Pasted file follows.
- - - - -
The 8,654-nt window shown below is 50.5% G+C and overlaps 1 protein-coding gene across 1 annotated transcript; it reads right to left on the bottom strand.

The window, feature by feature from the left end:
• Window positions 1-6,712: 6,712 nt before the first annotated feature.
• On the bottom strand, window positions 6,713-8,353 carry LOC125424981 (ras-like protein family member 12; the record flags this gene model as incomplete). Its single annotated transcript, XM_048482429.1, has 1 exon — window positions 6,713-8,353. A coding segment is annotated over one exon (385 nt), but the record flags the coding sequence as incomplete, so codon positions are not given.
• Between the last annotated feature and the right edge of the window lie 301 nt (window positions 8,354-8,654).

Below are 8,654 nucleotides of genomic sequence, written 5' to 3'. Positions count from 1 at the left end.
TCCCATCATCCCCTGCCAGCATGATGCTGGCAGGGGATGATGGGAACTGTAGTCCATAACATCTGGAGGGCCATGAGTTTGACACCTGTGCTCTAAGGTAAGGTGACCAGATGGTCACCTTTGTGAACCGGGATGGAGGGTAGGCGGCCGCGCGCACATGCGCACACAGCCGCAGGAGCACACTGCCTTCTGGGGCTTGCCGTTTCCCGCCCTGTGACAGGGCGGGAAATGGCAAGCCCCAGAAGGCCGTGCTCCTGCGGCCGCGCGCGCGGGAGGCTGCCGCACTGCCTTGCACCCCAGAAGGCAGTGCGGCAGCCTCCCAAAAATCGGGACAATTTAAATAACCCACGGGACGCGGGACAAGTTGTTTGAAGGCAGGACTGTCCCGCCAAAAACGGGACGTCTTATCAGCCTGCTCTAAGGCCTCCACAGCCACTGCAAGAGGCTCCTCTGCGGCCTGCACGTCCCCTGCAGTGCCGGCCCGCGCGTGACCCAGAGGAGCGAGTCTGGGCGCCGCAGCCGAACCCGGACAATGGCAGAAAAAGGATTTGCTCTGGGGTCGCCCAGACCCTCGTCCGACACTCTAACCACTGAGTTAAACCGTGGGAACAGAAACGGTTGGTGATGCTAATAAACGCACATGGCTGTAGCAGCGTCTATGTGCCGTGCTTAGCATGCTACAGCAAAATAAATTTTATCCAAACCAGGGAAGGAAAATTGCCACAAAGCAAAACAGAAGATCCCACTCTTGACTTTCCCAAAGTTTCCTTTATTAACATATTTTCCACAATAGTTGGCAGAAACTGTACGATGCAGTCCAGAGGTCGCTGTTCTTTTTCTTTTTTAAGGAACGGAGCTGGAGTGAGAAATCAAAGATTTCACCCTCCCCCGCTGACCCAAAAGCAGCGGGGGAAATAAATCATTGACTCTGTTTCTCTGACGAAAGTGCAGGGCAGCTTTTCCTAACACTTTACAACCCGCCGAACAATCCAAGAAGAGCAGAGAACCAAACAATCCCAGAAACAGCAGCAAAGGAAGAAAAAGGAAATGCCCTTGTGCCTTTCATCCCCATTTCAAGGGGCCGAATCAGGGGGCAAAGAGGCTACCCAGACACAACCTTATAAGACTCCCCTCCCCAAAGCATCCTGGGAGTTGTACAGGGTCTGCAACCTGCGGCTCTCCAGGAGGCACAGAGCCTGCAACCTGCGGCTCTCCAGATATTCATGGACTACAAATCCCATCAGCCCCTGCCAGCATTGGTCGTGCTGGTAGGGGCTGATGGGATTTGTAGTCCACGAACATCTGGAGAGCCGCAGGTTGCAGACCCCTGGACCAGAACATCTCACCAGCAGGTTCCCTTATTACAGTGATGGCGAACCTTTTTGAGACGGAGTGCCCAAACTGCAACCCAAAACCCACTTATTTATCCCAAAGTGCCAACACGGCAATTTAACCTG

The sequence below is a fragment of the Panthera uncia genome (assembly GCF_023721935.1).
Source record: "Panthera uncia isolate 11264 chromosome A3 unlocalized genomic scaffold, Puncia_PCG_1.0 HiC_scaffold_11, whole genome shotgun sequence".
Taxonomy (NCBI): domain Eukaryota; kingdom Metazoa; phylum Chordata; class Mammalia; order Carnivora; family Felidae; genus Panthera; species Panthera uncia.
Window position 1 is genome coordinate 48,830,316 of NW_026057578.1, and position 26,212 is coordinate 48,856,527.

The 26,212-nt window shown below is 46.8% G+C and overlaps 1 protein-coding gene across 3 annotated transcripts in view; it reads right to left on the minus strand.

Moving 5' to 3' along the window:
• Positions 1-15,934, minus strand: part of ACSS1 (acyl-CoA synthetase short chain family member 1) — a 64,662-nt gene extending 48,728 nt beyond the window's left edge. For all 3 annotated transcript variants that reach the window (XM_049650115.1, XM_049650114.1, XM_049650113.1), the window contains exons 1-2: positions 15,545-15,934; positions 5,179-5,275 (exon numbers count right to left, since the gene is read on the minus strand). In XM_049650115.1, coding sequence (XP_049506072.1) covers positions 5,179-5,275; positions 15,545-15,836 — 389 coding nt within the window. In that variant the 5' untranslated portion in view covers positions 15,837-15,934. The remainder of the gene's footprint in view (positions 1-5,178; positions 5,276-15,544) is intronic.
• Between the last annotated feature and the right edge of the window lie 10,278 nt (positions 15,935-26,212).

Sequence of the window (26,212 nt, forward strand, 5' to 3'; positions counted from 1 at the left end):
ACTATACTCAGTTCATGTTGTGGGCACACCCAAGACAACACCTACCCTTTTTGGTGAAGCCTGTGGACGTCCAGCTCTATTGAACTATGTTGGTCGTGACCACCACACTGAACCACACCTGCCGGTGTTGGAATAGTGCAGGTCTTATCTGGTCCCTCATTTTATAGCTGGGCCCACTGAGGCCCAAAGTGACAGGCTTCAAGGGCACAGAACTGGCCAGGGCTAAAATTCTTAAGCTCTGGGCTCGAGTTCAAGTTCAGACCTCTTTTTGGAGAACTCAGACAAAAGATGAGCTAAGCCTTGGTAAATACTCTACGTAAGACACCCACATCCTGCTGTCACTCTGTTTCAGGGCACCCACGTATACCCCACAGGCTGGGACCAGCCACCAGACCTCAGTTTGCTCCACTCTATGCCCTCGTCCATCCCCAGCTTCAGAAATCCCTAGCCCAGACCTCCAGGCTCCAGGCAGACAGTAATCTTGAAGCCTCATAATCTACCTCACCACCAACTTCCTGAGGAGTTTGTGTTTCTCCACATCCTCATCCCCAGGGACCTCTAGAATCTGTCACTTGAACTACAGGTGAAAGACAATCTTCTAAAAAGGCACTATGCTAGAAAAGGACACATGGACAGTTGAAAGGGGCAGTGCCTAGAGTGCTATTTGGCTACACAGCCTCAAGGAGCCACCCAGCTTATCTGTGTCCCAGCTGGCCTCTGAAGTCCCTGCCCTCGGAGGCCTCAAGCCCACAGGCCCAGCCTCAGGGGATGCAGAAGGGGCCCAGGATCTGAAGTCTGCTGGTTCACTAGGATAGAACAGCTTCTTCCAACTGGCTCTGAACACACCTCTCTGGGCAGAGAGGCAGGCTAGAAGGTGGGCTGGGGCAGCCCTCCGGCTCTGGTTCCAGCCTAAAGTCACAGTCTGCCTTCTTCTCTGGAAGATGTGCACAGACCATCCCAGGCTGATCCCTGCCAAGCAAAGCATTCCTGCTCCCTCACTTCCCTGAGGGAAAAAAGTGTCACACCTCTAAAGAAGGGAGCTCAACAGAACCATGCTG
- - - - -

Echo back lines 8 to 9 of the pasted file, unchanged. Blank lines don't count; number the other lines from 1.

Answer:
The sequence below is a fragment of the Panthera uncia genome (assembly GCF_023721935.1).
Source record: "Panthera uncia isolate 11264 chromosome A3 unlocalized genomic scaffold, Puncia_PCG_1.0 HiC_scaffold_11, whole genome shotgun sequence".